Boston 3D printer manufacturer Markforged has announced the completion of over 100 worldwide shipments of its Metal X system.
The announcement comes almost two years since the product was announced at CES 2017, and eight months into the machine’s commercial availability.
Greg Mark, CEO and founder of Markforged, comments, “Demand for affordable, strong, and safe metal 3D printing has never been greater.”
“Markforged is drastically reducing the barriers to entry and opening up additive to more and more businesses every day.”
Markforged Atomic Diffusion Additive Manufacturing
Founded in 2013, Markforged started out as a developer and manufacturer of carbon fiber 3D printers, namely the Mark One and the two-time award winning Mark Two system. Starting with the desktop market, the company has now expanded into an industrial series of machines: the X3, X5 and X7 for continuous fiber (carbon and glass) 3D printing.
The Metal X is the company’s first metal 3D printer. It employs Markforged’s Atomic Diffusion Additive Manufacturing (ADAM) process, which requires parts to be sintered in a furnace after printing.
Currently, the Metal X is accomplished at 3D printing in 17-4 Stainless Steel. Aluminum, Inconel, Tool Steel, Titanium and a further Stainless Steel strain are all currently in Beta usage, and the company offers customers to opportunity to contact for other specific materials.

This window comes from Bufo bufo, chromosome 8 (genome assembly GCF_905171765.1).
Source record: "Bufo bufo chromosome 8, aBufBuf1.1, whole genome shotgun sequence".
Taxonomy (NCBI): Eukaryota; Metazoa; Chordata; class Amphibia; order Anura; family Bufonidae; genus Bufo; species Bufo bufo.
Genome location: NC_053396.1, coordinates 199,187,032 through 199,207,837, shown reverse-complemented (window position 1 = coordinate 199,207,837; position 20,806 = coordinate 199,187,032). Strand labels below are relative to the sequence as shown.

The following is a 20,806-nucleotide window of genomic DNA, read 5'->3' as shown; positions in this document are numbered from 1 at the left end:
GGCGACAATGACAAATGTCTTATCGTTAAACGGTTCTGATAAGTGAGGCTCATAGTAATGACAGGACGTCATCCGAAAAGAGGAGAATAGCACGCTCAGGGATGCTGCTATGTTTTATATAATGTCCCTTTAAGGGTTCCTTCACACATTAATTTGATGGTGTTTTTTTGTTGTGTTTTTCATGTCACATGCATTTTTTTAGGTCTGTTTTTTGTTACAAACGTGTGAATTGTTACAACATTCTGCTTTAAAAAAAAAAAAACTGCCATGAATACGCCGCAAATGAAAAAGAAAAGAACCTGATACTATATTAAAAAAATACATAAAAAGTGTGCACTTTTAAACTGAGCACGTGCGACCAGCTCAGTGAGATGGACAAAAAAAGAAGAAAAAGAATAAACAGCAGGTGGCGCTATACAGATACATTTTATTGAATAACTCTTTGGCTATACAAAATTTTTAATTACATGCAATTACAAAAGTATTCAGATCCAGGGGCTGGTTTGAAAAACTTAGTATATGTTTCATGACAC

According to the company website, over 4,000 people around the world have been served by Markforged technology to date, and its machines are behind more than 1.6 million 3D printed parts. Customers include international aerospace company Airbus, Google, Microsoft and car manufacturer Volkswagen.
Re3DTech, based in Chicago, is a 3D printing service bureau powered by Markforged 3D printers. According to Re3DTech co-founder Russell Beck, “Markforged – especially the Metal X – accelerated our ability to serve a higher level of the industry […] Customers can see the performance of the machines in an actual manufacturing environment and it’s incredible to watch them hold a Markforged-printed part for the first time,
“With Markforged, we nearly always exceed their expectations, and we don’t need hazmat suits or a million-dollar machine to do it.”
Markforged recently settled an alleged IP infringement lawsuit with fellow Boston 3D printer manufacturer Desktop Metal over the Metal X and Desktop Metal’s Studio and Production Systems. As part of the complaint, at the time Desktop Metal requested an injunction on the Markforged Metal X system, but this was not honored by the judge.
Looking to the future, Mark concludes:
“We can’t wait to see what 2019 has in store.”
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Featured image shows Metal X systems ready for Shipment. Photo via Markforged